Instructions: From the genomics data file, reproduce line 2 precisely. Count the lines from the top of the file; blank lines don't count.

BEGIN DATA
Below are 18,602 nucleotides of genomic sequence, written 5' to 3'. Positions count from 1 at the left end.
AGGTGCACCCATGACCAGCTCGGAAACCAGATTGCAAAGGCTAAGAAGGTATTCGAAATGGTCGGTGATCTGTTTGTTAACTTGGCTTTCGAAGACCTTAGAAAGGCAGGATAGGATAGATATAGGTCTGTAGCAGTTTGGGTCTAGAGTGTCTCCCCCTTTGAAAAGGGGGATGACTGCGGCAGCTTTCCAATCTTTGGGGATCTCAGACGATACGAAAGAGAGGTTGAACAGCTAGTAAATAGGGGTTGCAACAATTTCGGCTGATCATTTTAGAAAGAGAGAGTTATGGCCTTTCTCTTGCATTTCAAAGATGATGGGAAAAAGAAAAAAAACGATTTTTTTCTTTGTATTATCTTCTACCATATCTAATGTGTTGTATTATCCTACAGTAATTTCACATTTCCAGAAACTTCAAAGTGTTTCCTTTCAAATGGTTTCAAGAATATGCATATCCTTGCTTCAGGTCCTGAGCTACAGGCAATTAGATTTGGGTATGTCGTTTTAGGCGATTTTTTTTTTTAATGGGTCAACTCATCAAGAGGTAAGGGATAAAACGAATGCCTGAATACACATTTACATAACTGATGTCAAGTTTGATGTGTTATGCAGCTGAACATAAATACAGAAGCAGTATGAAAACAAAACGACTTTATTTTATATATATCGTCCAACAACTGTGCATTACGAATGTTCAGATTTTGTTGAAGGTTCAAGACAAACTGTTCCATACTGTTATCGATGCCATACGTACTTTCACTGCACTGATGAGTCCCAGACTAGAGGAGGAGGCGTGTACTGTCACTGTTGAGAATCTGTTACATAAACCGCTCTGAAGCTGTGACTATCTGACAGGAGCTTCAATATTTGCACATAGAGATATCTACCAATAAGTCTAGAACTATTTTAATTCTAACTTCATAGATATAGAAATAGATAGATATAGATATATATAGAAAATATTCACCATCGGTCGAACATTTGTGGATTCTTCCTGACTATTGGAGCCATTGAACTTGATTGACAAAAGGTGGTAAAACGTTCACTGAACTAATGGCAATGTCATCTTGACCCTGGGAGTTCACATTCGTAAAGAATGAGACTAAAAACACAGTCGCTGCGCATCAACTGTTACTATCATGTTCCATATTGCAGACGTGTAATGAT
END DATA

AGGTGCACCCATGACCAGCTCGGAAACCAGATTGCAAAGGCTAAGAAGGTATTCGAAATGGTCGGTGATCTGTTTGTTAACTTGGCTTTCGAAGACCTTAGAAAGGCAGGATAGGATAGATATAGGTCTGTAGCAGTTTGGGTCTAGAGTGTCTCCCCCTTTGAAAAGGGGGATGACTGCGGCAGCTTTCCAATCTTTGGGGATCTCAGACGATACGAAAGAGAGGTTGAACAGCTAGTAAATAGGGGTTGCAACAATTTCGGCTGATCATTTTAGAAAGAGAGAGTTATGGCCTTTCTCTTGCATTTCAAAGATGATGGGAAAAAGAAAAAAAACGATTTTTTTCTTTGTATTATCTTCTACCATATCTAATGTGTTGTATTATCCTACAGTAATTTCACATTTCCAGAAACTTCAAAGTGTTTCCTTTCAAATGGTTTCAAGAATATGCATATCCTTGCTTCAGGTCCTGAGCTACAGGCAATTAGATTTGGGTATGTCGTTTTAGGCGATTTTTTTTTTTAATGGGTCAACTCATCAAGAGGTAAGGGATAAAACGAATGCCTGAATACACATTTACATAACTGATGTCAAGTTTGATGTGTTATGCAGCTGAACATAAATACAGAAGCAGTATGAAAACAAAACGACTTTATTTTATATATATCGTCCAACAACTGTGCATTACGAATGTTCAGATTTTGTTGAAGGTTCAAGACAAACTGTTCCATACTGTTATCGATGCCATACGTACTTTCACTGCACTGATGAGTCCCAGACTAGAGGAGGAGGCGTGTACTGTCACTGTTGAGAATCTGTTACATAAACCGCTCTGAAGCTGTGACTATCTGACAGGAGCTTCAATATTTGCACATAGAGATATCTACCAATAAGTCTAGAACTATTTTAATTCTAACTTCATAGATATAGAAATAGATAGATATAGATATATATAGAAAATATTCACCATCGGTCGAACATTTGTGGATTCTTCCTGACTATTGGAGCCATTGAACTTGATTGACAAAAGGTGGTAAAACGTTCACTGAACTAATGGCAATGTCATCTTGACCCTGGGAGTTCACATTCGTAAAGAATGAGACTAAAAACACAGTCGCTGCGCATCAACTGTTACTATCATGTTCCATATTGCAGACGTGTAATGAT